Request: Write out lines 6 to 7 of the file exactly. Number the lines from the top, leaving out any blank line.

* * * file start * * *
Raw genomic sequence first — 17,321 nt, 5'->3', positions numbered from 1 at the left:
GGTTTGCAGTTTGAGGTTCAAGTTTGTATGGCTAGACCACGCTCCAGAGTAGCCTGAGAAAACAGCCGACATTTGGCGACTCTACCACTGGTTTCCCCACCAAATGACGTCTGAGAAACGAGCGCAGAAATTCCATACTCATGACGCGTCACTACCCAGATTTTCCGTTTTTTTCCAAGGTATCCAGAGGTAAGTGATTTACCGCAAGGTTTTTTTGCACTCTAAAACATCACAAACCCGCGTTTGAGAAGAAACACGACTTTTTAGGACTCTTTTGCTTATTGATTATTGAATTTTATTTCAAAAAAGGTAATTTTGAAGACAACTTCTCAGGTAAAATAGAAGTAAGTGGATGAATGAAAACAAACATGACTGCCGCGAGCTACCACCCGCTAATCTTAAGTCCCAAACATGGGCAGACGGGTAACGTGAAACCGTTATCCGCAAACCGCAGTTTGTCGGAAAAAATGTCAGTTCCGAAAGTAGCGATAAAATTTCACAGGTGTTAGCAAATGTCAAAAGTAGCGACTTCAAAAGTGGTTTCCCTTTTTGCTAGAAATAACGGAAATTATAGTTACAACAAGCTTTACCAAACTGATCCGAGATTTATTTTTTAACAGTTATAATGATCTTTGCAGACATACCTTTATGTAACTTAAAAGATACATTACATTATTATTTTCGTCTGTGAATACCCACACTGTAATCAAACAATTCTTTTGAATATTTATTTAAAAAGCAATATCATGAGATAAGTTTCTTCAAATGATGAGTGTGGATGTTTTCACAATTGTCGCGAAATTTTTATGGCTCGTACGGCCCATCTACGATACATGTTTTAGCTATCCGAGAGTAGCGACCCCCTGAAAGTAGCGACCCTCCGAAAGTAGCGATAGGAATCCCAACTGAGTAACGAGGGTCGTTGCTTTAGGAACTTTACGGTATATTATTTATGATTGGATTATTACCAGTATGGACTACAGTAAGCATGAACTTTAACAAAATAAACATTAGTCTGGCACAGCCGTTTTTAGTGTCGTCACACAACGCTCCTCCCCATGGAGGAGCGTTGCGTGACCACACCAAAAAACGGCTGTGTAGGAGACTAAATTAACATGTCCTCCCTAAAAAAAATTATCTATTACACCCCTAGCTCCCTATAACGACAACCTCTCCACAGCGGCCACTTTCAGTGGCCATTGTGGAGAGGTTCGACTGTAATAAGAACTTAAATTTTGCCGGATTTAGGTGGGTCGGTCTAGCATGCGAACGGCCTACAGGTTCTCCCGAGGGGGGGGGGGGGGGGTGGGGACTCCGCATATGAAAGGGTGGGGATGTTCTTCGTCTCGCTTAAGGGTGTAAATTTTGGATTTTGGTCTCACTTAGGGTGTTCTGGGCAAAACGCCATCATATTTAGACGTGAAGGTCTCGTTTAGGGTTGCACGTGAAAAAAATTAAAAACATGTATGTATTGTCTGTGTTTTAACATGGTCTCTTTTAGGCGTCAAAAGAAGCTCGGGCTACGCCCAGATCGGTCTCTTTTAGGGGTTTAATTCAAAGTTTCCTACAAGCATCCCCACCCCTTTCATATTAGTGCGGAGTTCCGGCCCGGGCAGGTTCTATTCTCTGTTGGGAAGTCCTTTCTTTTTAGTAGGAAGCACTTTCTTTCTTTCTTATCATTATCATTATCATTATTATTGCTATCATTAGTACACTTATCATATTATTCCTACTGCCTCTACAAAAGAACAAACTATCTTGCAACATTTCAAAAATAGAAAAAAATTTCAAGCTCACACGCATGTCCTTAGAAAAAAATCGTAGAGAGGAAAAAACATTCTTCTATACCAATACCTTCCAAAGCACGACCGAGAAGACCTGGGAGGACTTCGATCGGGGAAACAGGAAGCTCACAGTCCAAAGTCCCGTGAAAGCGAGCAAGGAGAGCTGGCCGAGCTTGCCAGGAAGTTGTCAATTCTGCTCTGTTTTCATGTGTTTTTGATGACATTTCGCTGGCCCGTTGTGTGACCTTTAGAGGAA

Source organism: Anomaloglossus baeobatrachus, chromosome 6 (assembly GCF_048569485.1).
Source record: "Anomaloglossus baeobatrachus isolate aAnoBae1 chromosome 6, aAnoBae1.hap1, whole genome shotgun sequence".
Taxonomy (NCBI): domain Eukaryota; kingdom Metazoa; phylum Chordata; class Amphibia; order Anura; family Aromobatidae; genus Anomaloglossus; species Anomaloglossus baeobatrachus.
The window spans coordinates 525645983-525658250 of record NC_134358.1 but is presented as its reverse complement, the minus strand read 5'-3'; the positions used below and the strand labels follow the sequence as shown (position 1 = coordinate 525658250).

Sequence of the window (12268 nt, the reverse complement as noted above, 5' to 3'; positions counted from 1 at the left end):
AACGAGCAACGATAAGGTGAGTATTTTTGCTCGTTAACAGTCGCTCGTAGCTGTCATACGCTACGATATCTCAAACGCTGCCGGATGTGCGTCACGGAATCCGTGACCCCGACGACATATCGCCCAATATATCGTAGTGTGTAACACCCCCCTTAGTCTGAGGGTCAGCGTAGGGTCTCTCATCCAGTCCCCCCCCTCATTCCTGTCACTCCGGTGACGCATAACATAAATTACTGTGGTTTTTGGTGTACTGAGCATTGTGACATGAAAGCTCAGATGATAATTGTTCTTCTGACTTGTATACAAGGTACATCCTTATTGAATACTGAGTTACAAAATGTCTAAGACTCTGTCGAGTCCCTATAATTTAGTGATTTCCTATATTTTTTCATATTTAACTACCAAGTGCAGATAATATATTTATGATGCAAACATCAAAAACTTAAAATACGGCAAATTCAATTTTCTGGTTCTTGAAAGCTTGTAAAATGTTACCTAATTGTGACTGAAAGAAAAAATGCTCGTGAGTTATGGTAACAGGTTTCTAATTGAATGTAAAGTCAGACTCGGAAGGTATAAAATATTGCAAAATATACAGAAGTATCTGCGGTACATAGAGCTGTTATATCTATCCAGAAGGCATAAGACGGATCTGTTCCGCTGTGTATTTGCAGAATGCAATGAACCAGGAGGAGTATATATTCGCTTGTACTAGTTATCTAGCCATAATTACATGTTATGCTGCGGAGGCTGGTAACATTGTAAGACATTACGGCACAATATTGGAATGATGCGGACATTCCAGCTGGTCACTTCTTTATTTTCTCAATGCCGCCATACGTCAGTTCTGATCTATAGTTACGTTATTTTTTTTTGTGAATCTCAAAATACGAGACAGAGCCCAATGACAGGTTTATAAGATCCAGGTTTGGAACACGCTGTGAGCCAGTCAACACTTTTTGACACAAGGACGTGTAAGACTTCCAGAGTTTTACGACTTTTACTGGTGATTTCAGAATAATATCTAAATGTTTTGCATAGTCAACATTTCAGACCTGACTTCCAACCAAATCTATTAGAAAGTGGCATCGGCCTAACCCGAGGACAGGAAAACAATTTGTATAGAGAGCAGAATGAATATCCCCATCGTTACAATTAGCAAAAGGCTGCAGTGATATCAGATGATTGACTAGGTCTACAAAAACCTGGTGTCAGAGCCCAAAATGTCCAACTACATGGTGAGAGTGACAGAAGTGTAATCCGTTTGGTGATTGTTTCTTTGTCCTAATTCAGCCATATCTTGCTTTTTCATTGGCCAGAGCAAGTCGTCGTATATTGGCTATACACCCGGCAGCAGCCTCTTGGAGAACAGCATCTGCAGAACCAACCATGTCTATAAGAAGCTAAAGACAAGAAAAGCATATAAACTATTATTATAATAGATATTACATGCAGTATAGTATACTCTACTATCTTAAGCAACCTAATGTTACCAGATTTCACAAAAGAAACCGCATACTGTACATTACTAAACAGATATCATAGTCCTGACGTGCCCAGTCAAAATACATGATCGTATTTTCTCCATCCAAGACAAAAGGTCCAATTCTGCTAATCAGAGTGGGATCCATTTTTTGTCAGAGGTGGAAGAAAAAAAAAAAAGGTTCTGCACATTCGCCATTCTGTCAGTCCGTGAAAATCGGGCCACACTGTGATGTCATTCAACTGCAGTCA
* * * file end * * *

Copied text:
The window spans coordinates 525645983-525658250 of record NC_134358.1 but is presented as its reverse complement, the minus strand read 5'-3'; the positions used below and the strand labels follow the sequence as shown (position 1 = coordinate 525658250).

Sequence of the window (12268 nt, the reverse complement as noted above, 5' to 3'; positions counted from 1 at the left end):